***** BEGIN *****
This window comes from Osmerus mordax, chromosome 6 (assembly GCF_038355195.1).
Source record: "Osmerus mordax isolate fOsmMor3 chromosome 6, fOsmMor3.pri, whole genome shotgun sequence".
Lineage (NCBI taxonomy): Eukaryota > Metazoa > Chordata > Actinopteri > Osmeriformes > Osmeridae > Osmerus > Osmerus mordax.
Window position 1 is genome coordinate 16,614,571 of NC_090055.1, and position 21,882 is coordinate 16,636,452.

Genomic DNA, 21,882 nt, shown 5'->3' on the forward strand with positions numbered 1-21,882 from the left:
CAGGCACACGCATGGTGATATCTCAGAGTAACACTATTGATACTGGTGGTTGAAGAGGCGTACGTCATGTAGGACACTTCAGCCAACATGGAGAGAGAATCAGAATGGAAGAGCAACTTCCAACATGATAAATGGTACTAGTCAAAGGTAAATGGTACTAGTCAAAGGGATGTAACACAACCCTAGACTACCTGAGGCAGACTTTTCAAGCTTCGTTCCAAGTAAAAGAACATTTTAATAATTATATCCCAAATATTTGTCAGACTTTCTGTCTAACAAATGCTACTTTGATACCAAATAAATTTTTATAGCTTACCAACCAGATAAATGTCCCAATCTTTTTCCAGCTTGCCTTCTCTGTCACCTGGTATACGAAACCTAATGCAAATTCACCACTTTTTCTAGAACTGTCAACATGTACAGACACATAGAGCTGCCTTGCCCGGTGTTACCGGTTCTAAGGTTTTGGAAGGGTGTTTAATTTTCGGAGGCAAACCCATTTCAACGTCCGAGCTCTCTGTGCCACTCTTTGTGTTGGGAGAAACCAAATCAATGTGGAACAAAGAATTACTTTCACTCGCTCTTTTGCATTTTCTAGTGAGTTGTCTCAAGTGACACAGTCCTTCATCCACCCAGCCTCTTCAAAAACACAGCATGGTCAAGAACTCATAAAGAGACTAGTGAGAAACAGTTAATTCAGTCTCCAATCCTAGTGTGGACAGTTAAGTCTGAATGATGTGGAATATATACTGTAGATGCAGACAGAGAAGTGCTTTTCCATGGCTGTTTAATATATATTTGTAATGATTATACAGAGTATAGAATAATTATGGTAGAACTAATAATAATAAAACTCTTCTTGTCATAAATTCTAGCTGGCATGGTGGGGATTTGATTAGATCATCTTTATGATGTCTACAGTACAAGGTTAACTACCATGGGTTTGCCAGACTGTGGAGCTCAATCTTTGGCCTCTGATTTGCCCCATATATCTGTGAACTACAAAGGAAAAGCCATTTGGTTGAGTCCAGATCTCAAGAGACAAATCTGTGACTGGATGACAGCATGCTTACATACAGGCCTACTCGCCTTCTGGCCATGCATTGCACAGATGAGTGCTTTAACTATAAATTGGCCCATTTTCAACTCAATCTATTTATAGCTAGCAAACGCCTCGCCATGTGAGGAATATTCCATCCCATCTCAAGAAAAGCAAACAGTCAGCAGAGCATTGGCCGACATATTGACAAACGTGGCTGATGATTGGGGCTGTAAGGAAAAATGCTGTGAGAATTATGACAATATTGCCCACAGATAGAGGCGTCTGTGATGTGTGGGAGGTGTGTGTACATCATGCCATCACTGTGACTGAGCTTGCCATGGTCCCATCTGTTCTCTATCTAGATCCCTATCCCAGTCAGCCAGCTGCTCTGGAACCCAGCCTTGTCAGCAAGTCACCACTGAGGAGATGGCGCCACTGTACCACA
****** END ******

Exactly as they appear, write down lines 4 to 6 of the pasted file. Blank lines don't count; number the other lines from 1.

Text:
Window position 1 is genome coordinate 16,614,571 of NC_090055.1, and position 21,882 is coordinate 16,636,452.

Genomic DNA, 21,882 nt, shown 5'->3' on the forward strand with positions numbered 1-21,882 from the left:
CAGGCACACGCATGGTGATATCTCAGAGTAACACTATTGATACTGGTGGTTGAAGAGGCGTACGTCATGTAGGACACTTCAGCCAACATGGAGAGAGAATCAGAATGGAAGAGCAACTTCCAACATGATAAATGGTACTAGTCAAAGGTAAATGGTACTAGTCAAAGGGATGTAACACAACCCTAGACTACCTGAGGCAGACTTTTCAAGCTTCGTTCCAAGTAAAAGAACATTTTAATAATTATATCCCAAATATTTGTCAGACTTTCTGTCTAACAAATGCTACTTTGATACCAAATAAATTTTTATAGCTTACCAACCAGATAAATGTCCCAATCTTTTTCCAGCTTGCCTTCTCTGTCACCTGGTATACGAAACCTAATGCAAATTCACCACTTTTTCTAGAACTGTCAACATGTACAGACACATAGAGCTGCCTTGCCCGGTGTTACCGGTTCTAAGGTTTTGGAAGGGTGTTTAATTTTCGGAGGCAAACCCATTTCAACGTCCGAGCTCTCTGTGCCACTCTTTGTGTTGGGAGAAACCAAATCAATGTGGAACAAAGAATTACTTTCACTCGCTCTTTTGCATTTTCTAGTGAGTTGTCTCAAGTGACACAGTCCTTCATCCACCCAGCCTCTTCAAAAACACAGCATGGTCAAGAACTCATAAAGAGACTAGTGAGAAACAGTTAATTCAGTCTCCAATCCTAGTGTGGACAGTTAAGTCTGAATGATGTGGAATATATACTGTAGATGCAGACAGAGAAGTGCTTTTCCATGGCTGTTTAATATATATTTGTAATGATTATACAGAGTATAGAATAATTATGGTAGAACTAATAATAATAAAACTCTTCTTGTCATAAATTCTAGCTGGCATGGTGGGGATTTGATTAGATCATCTTTATGATGTCTACAGTACAAGGTTAACTACCATGGGTTTGCCAGACTGTGGAGCTCAATCTTTGGCCTCTGATTTGCCCCATATATCTGTGAACTACAAAGGAAAAGCCATTTGGTTGAGTCCAGATCTCAAGAGACAAATCTGTGACTGGATGACAGCATGCTTACATACAGGCCTACTCGCCTTCTGGCCATGCATTGCACAGATGAGTGCTTTAACTATAAATTGGCCCATTTTCAACTCAATCTATTTATAGCTAGCAAACGCCTCGCCATGTGAGGAATATTCCATCCCATCTCAAGAAAAGCAAACAGTCAGCAGAGCATTGGCCGACATATTGACAAACGTGGCTGATGATTGGGGCTGTAAGGAAAAATGCTGTGAGAATTATGACAATATTGCCCACAGATAGAGGCGTCTGTGATGTGTGGGAGGTGTGTGTACATCATGCCATCACTGTGACTGAGCTTGCCATGGTCCCATCTGTTCTCTATCTAGATCCCTATCCCAGTCAGCCAGCTGCTCTGGAACCCAGCCTTGTCAGCAAGTCACCACTGAGGAGATGGCGCCACTGTACCACA